Kent State’s Pay For Play Games Are Still A Necessary Million-Dollar Evil

Kent State begins their 2019 season tonight in Arizona against Herm Edwards and Arizona State.

While many aren’t giving the Golden Flashes much of a chance against the Sun Devils, the game is crucial to Kent State. According to USA TODAY, the team will be paid $1.5 million tonight, approximately a quarter of the millions they will earn as part of their “pay for play” schedule.

Kent State finished 2-10 last season, and are not seen as a contender for a national championship this year. But the team will make $4.5 million through their games against Power Five conference teams this year, which puts them at the top of the list of revenue from guaranteed games this season for non-Power Five, non-independent programs. Southern Mississippi and Middle Tennessee State are second with $3.15 million apiece.

For the majority of HBCU programs, pay for play games are essential to a school’s overall athletic budget, so this isn’t a new strategy. It’s just the reality in the big-money world of college football.

It’s also a strategy that can reap major benefits. Just ask former Howard head football coach Mike London about the Bison’s huge upset win over UNLV two years ago despite being a 45-point underdog. Not only did they receive national exposure, but they also netted a $600,000 payday.

Kent State will actually net $4.2 million after paying Kennesaw State $300,000 for their game in September, but that total, according to university athletics director Joel Nielsen, will account for “10 to 15%” of Kent State’s athletics department revenue for the 2020 fiscal year.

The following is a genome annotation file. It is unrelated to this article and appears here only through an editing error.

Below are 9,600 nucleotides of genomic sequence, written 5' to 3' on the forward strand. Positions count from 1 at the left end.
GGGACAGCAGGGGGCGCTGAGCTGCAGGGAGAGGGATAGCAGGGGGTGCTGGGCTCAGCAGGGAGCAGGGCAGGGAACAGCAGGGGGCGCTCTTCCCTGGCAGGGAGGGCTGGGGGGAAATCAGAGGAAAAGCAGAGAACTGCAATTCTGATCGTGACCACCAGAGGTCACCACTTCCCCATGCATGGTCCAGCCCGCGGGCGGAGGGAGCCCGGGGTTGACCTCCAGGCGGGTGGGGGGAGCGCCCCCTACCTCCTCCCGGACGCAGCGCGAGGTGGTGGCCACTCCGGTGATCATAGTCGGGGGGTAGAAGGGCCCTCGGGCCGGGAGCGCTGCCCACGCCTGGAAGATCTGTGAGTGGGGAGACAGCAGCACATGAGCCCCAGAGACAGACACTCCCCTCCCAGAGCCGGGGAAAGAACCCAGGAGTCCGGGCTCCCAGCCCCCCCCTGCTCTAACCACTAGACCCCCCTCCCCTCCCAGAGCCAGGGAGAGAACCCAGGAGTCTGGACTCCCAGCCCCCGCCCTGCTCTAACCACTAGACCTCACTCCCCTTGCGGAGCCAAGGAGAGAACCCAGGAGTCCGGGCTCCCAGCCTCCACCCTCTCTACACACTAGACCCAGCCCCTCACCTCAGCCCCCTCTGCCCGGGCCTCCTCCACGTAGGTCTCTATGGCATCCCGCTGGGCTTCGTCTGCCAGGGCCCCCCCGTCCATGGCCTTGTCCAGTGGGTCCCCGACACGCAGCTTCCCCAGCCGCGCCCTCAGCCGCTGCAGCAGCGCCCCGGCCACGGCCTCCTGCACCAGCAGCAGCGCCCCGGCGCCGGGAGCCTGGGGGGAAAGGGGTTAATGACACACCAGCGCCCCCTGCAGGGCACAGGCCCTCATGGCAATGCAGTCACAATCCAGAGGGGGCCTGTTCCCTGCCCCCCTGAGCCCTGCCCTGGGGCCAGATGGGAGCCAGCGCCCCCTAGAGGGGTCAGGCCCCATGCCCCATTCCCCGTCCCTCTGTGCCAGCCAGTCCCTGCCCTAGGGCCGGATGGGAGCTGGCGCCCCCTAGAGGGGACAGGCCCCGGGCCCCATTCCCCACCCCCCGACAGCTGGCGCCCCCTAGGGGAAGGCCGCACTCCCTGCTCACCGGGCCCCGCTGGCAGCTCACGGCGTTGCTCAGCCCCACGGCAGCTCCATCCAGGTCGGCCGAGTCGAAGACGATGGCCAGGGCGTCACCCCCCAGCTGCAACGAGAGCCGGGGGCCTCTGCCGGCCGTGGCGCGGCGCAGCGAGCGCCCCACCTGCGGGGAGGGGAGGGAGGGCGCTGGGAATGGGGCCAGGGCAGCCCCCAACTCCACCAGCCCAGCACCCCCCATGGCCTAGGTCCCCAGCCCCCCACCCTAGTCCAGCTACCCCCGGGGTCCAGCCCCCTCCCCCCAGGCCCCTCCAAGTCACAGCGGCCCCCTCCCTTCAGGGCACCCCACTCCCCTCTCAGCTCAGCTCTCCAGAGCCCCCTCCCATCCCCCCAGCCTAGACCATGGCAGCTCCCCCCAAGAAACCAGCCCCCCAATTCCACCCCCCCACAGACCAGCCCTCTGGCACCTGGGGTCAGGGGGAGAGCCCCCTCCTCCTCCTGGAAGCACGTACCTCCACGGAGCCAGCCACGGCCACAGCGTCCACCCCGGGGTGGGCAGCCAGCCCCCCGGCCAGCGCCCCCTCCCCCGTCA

“It’s not insignificant when you look at roughly a $30 million budget,” said Nielsen to USA TODAY Sports. “So (guarantee games were) part of our conversations with university administration when we’re projecting a five-year budget and what can be done to enhance revenues and control expenses.”

The Golden Flashes will play at 16th ranked Auburn and 19th ranked Wisconsin over the next two months, netting them $1.9 and $1.1 million, respectively. While there’s always a chance to pull an Appalachian State type of victory, the implications to the school’s budget holds just as much significance, albeit one not discussed out loud heading into game day.

While some question the rationale of these games, Kent State has reasons to take them. The money is good and the exposure they receive against big programs can help with recruiting. But most interesting is the fact that the financial windfalls from these games are not given directly to a specific project, so it can help a variety of initiatives and programs at the school.

“We want to do everything on our end, from an external standpoint, to raise revenues to either keep that subsidy at the same level or either reduce that,” Nielsen said. “Our fiscal model, that we work with the university administration on, doesn’t specifically dictate that the monies from a specific guarantee game go toward a specific project. But those monies are directed into our overall budget.

“The biggest challenge, I think, is knowing that … it’s going to be difficult for us to be competitive each and every game,” continued Nielsen. “It’s a great opportunity for us to make some noise nationally, but it’s a heck of a challenge to come out of there with a win.”

If they win, the school’s outlook rises. And with games next year against Alabama, Kentucky and a soon-to-be-announced Power Five school, which are estimated to generate almost $5 million for the university, these next two seasons have major implications in terms of prestige and revenue for Kent State.

“It’s an opportunity for not only (the players) as individuals but also our program and our university,” said Nielsen. “It’s a university strategy also to brand ourselves and get our brand out there.”

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